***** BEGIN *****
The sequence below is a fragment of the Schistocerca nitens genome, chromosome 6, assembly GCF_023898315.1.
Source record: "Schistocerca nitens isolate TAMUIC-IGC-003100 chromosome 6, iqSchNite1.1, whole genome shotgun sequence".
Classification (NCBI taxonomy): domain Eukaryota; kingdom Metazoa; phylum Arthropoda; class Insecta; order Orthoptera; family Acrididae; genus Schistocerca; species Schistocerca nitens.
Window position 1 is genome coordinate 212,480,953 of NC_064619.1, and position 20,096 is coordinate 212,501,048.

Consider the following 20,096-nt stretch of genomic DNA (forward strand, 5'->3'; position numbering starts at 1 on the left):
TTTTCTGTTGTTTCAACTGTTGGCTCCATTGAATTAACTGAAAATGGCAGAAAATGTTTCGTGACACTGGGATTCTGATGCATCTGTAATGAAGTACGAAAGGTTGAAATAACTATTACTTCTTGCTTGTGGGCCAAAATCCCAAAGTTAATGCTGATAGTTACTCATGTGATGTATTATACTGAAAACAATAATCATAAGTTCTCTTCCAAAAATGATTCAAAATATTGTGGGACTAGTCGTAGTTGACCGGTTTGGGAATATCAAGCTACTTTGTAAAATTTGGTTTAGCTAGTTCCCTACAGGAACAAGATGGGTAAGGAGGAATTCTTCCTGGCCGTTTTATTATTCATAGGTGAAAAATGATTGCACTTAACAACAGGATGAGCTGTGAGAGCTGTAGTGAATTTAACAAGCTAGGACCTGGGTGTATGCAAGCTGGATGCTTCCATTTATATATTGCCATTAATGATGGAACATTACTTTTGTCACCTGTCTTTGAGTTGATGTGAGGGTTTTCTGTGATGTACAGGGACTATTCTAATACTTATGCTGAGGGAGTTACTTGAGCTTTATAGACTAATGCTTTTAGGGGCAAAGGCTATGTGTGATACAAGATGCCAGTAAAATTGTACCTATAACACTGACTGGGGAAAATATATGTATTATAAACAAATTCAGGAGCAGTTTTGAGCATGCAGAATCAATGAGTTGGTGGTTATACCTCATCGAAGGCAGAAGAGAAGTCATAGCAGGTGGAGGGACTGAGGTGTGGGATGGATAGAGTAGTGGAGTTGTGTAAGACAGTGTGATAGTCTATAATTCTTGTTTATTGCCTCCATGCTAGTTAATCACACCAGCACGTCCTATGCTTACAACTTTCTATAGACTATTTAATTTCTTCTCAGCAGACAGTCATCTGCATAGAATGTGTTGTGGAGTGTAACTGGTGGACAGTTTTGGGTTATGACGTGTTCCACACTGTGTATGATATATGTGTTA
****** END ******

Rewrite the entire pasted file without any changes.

The sequence below is a fragment of the Schistocerca nitens genome, chromosome 6, assembly GCF_023898315.1.
Source record: "Schistocerca nitens isolate TAMUIC-IGC-003100 chromosome 6, iqSchNite1.1, whole genome shotgun sequence".
Classification (NCBI taxonomy): domain Eukaryota; kingdom Metazoa; phylum Arthropoda; class Insecta; order Orthoptera; family Acrididae; genus Schistocerca; species Schistocerca nitens.
Window position 1 is genome coordinate 212,480,953 of NC_064619.1, and position 20,096 is coordinate 212,501,048.

Consider the following 20,096-nt stretch of genomic DNA (forward strand, 5'->3'; position numbering starts at 1 on the left):
TTTTCTGTTGTTTCAACTGTTGGCTCCATTGAATTAACTGAAAATGGCAGAAAATGTTTCGTGACACTGGGATTCTGATGCATCTGTAATGAAGTACGAAAGGTTGAAATAACTATTACTTCTTGCTTGTGGGCCAAAATCCCAAAGTTAATGCTGATAGTTACTCATGTGATGTATTATACTGAAAACAATAATCATAAGTTCTCTTCCAAAAATGATTCAAAATATTGTGGGACTAGTCGTAGTTGACCGGTTTGGGAATATCAAGCTACTTTGTAAAATTTGGTTTAGCTAGTTCCCTACAGGAACAAGATGGGTAAGGAGGAATTCTTCCTGGCCGTTTTATTATTCATAGGTGAAAAATGATTGCACTTAACAACAGGATGAGCTGTGAGAGCTGTAGTGAATTTAACAAGCTAGGACCTGGGTGTATGCAAGCTGGATGCTTCCATTTATATATTGCCATTAATGATGGAACATTACTTTTGTCACCTGTCTTTGAGTTGATGTGAGGGTTTTCTGTGATGTACAGGGACTATTCTAATACTTATGCTGAGGGAGTTACTTGAGCTTTATAGACTAATGCTTTTAGGGGCAAAGGCTATGTGTGATACAAGATGCCAGTAAAATTGTACCTATAACACTGACTGGGGAAAATATATGTATTATAAACAAATTCAGGAGCAGTTTTGAGCATGCAGAATCAATGAGTTGGTGGTTATACCTCATCGAAGGCAGAAGAGAAGTCATAGCAGGTGGAGGGACTGAGGTGTGGGATGGATAGAGTAGTGGAGTTGTGTAAGACAGTGTGATAGTCTATAATTCTTGTTTATTGCCTCCATGCTAGTTAATCACACCAGCACGTCCTATGCTTACAACTTTCTATAGACTATTTAATTTCTTCTCAGCAGACAGTCATCTGCATAGAATGTGTTGTGGAGTGTAACTGGTGGACAGTTTTGGGTTATGACGTGTTCCACACTGTGTATGATATATGTGTTA